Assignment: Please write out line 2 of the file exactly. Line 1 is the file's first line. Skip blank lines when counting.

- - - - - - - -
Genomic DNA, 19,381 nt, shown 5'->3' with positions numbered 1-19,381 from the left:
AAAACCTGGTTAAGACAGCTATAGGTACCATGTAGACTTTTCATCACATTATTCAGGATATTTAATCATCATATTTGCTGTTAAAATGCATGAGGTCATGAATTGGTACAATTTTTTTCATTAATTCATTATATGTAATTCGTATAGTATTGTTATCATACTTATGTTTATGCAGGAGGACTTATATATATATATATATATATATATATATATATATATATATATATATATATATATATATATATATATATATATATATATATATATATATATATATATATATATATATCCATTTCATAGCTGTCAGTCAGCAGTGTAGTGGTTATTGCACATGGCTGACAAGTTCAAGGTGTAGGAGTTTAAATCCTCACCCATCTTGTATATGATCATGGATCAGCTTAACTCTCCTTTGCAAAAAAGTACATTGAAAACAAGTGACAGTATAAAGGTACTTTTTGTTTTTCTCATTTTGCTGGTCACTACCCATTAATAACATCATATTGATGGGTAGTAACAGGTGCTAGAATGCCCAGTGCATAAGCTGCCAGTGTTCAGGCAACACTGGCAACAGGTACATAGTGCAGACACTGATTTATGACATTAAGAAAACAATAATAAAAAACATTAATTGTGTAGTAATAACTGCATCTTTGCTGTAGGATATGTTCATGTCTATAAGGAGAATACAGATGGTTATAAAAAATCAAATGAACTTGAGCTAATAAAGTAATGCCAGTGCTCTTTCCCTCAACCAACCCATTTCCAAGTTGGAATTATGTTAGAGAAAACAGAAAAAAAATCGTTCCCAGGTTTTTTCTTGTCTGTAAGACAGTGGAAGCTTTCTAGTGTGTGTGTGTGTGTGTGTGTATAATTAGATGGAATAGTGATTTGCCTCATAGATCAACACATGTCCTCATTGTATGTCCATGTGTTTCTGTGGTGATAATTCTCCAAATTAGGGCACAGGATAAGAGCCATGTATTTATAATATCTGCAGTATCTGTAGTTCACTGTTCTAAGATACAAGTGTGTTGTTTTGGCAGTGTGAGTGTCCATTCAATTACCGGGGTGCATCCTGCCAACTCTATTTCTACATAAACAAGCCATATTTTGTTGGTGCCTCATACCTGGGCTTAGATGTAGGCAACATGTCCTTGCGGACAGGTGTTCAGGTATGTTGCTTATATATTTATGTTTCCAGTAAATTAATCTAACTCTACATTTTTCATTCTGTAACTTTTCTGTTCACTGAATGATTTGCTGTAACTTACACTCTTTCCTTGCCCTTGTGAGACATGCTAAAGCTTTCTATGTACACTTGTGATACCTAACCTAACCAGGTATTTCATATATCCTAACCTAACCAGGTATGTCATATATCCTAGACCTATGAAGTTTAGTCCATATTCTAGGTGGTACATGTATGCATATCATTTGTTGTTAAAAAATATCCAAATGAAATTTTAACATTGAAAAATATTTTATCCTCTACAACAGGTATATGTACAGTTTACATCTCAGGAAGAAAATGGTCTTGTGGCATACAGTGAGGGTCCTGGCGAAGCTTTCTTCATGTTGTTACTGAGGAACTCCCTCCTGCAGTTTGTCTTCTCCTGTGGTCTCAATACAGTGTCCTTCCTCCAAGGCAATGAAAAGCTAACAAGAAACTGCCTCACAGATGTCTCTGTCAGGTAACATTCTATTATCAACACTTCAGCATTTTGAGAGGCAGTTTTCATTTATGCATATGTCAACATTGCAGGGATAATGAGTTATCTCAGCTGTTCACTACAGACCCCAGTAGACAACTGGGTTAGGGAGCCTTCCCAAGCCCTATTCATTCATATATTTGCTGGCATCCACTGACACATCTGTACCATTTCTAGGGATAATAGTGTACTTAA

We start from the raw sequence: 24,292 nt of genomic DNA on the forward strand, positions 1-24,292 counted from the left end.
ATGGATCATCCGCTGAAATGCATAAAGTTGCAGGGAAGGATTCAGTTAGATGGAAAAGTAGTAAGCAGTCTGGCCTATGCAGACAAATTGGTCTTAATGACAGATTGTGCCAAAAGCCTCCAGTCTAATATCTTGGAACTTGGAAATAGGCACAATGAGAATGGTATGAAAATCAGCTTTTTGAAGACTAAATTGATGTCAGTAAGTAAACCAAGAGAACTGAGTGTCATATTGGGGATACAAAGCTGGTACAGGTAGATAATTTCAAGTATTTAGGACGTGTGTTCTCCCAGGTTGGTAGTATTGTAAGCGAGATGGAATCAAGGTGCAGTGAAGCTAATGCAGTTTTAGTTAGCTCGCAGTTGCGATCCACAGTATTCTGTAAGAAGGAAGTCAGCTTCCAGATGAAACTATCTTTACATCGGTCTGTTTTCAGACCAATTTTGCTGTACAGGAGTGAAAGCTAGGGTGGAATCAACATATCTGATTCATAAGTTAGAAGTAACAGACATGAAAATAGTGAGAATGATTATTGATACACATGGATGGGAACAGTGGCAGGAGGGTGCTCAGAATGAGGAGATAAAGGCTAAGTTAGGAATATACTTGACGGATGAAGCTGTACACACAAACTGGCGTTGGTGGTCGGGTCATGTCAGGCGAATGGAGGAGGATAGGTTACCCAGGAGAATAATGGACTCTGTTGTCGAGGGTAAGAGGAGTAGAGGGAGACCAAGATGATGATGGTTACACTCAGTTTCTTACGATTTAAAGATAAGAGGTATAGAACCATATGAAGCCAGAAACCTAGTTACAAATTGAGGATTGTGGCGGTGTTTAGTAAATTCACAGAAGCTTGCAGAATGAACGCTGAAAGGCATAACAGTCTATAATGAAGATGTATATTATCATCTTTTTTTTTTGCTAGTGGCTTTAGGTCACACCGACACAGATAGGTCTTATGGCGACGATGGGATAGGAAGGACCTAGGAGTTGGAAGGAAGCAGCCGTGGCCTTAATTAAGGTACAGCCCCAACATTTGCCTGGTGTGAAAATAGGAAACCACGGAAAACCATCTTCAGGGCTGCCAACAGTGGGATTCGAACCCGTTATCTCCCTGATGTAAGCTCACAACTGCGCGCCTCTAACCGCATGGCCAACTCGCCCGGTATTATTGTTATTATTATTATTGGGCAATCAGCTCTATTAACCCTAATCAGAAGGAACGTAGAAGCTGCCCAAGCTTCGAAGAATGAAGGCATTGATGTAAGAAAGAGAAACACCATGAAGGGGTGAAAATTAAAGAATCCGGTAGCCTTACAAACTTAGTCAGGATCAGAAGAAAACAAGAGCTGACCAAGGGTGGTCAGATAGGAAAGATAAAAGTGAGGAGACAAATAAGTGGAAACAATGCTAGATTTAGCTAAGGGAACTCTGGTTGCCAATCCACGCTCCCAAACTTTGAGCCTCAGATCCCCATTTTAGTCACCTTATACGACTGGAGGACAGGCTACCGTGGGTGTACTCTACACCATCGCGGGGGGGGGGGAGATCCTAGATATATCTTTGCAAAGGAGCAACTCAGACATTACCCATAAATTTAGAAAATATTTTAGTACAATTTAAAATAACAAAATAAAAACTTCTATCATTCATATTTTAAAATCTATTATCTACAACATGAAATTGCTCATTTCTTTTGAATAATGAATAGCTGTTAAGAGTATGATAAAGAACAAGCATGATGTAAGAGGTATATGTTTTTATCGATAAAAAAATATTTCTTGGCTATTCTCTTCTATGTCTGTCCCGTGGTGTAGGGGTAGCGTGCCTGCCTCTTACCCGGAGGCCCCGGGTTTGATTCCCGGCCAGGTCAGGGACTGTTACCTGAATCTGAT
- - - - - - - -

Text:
AAAACCTGGTTAAGACAGCTATAGGTACCATGTAGACTTTTCATCACATTATTCAGGATATTTAATCATCATATTTGCTGTTAAAATGCATGAGGTCATGAATTGGTACAATTTTTTTCATTAATTCATTATATGTAATTCGTATAGTATTGTTATCATACTTATGTTTATGCAGGAGGACTTATATATATATATATATATATATATATATATATATATATATATATATATATATATATATATATATATATATATATATATATATATATATATATATATATATATATATCCATTTCATAGCTGTCAGTCAGCAGTGTAGTGGTTATTGCACATGGCTGACAAGTTCAAGGTGTAGGAGTTTAAATCCTCACCCATCTTGTATATGATCATGGATCAGCTTAACTCTCCTTTGCAAAAAAGTACATTGAAAACAAGTGACAGTATAAAGGTACTTTTTGTTTTTCTCATTTTGCTGGTCACTACCCATTAATAACATCATATTGATGGGTAGTAACAGGTGCTAGAATGCCCAGTGCATAAGCTGCCAGTGTTCAGGCAACACTGGCAACAGGTACATAGTGCAGACACTGATTTATGACATTAAGAAAACAATAATAAAAAACATTAATTGTGTAGTAATAACTGCATCTTTGCTGTAGGATATGTTCATGTCTATAAGGAGAATACAGATGGTTATAAAAAATCAAATGAACTTGAGCTAATAAAGTAATGCCAGTGCTCTTTCCCTCAACCAACCCATTTCCAAGTTGGAATTATGTTAGAGAAAACAGAAAAAAAATCGTTCCCAGGTTTTTTCTTGTCTGTAAGACAGTGGAAGCTTTCTAGTGTGTGTGTGTGTGTGTGTGTATAATTAGATGGAATAGTGATTTGCCTCATAGATCAACACATGTCCTCATTGTATGTCCATGTGTTTCTGTGGTGATAATTCTCCAAATTAGGGCACAGGATAAGAGCCATGTATTTATAATATCTGCAGTATCTGTAGTTCACTGTTCTAAGATACAAGTGTGTTGTTTTGGCAGTGTGAGTGTCCATTCAATTACCGGGGTGCATCCTGCCAACTCTATTTCTACATAAACAAGCCATATTTTGTTGGTGCCTCATACCTGGGCTTAGATGTAGGCAACATGTCCTTGCGGACAGGTGTTCAGGTATGTTGCTTATATATTTATGTTTCCAGTAAATTAATCTAACTCTACATTTTTCATTCTGTAACTTTTCTGTTCACTGAATGATTTGCTGTAACTTACACTCTTTCCTTGCCCTTGTGAGACATGCTAAAGCTTTCTATGTACACTTGTGATACCTAACCTAACCAGGTATTTCATATATCCTAACCTAACCAGGTATGTCATATATCCTAGACCTATGAAGTTTAGTCCATATTCTAGGTGGTACATGTATGCATATCATTTGTTGTTAAAAAATATCCAAATGAAATTTTAACATTGAAAAATATTTTATCCTCTACAACAGGTATATGTACAGTTTACATCTCAGGAAGAAAATGGTCTTGTGGCATACAGTGAGGGTCCTGGCGAAGCTTTCTTCATGTTGTTACTGAGGAACTCCCTCCTGCAGTTTGTCTTCTCCTGTGGTCTCAATACAGTGTCCTTCCTCCAAGGCAATGAAAAGCTAACAAGAAACTGCCTCACAGATGTCTCTGTCAGGTAACATTCTATTATCAACACTTCAGCATTTTGAGAGGCAGTTTTCATTTATGCATATGTCAACATTGCAGGGATAATGAGTTATCTCAGCTGTTCACTACAGACCCCAGTAGACAACTGGGTTAGGGAGCCTTCCCAAGCCCTATTCATTCATATATTTGCTGGCATCCACTGACACATCTGTACCATTTCTAGGGATAATAGTGTACTTAA